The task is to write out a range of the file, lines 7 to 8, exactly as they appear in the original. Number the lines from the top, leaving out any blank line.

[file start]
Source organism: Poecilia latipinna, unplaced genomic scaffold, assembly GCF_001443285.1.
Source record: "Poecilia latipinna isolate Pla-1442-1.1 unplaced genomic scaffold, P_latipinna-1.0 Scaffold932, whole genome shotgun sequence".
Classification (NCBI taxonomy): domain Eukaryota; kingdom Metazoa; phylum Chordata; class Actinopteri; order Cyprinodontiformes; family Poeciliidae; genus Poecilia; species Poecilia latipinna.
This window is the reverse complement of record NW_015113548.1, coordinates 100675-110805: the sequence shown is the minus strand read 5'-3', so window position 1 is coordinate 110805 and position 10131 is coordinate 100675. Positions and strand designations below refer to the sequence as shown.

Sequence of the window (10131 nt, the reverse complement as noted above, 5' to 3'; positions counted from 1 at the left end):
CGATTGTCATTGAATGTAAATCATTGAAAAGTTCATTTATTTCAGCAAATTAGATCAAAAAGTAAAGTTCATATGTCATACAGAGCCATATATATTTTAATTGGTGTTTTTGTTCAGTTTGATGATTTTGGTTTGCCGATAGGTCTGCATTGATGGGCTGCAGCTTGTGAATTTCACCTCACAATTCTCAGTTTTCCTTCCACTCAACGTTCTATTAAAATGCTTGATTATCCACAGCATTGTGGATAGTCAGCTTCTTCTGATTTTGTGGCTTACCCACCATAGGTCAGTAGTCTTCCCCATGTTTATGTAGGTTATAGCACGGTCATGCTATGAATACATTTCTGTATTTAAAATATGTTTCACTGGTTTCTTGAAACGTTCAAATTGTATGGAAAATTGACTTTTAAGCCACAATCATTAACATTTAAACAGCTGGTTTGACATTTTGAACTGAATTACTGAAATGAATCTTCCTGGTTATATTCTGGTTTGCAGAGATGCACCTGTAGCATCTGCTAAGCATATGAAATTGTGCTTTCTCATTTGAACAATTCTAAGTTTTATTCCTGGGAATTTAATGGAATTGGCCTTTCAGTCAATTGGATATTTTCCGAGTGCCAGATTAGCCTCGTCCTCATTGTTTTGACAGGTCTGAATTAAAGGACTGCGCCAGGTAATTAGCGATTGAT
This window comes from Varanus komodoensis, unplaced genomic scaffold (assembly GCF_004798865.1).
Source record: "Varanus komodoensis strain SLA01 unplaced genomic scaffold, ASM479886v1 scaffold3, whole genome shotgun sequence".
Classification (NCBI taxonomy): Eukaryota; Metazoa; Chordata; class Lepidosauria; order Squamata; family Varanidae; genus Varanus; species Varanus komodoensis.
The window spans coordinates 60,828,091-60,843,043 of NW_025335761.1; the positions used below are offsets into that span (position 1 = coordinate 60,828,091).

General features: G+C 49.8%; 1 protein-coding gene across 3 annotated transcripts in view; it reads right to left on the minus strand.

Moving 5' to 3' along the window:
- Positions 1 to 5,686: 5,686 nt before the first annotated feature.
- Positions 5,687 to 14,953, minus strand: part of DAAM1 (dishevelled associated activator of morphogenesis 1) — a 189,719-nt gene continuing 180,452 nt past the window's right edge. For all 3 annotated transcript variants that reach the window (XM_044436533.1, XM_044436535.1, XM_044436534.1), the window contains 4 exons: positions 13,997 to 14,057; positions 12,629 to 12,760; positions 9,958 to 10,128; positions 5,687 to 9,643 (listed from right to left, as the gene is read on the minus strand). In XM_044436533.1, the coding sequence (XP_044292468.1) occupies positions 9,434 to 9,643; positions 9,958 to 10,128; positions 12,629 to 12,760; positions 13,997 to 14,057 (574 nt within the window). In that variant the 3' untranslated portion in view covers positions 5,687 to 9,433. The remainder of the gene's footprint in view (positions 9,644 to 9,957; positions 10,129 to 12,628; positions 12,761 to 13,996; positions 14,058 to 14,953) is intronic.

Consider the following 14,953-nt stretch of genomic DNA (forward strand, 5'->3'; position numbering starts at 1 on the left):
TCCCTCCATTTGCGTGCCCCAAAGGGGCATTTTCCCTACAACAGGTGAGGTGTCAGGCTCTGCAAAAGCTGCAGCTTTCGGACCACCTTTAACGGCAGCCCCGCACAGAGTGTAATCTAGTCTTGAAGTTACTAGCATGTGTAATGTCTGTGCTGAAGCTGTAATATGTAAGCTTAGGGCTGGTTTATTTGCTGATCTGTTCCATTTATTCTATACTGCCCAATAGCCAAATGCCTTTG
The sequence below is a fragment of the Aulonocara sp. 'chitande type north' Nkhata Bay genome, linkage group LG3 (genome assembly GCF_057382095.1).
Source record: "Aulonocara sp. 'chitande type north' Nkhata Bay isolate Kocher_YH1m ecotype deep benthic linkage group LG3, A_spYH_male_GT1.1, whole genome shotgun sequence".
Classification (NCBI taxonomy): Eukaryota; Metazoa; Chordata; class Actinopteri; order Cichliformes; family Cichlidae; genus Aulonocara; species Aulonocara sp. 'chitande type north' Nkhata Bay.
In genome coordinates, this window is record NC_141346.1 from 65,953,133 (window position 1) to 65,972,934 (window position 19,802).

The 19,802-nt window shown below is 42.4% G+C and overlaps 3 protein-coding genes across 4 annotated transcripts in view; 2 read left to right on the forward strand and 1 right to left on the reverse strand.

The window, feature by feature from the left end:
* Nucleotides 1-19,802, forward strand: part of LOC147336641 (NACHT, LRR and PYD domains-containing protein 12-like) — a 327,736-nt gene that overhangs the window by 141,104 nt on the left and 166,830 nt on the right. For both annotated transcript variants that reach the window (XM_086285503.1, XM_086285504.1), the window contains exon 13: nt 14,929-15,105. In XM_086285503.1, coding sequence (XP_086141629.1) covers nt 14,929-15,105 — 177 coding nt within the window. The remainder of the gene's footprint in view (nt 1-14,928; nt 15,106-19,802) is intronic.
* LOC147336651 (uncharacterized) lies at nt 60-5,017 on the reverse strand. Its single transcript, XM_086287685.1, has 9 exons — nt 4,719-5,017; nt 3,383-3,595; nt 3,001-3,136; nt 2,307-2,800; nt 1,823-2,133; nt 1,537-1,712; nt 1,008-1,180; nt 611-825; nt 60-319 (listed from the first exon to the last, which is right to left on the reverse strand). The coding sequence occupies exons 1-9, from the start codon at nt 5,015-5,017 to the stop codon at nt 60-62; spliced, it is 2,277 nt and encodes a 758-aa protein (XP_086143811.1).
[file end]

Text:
This window comes from Varanus komodoensis, unplaced genomic scaffold (assembly GCF_004798865.1).
Source record: "Varanus komodoensis strain SLA01 unplaced genomic scaffold, ASM479886v1 scaffold3, whole genome shotgun sequence".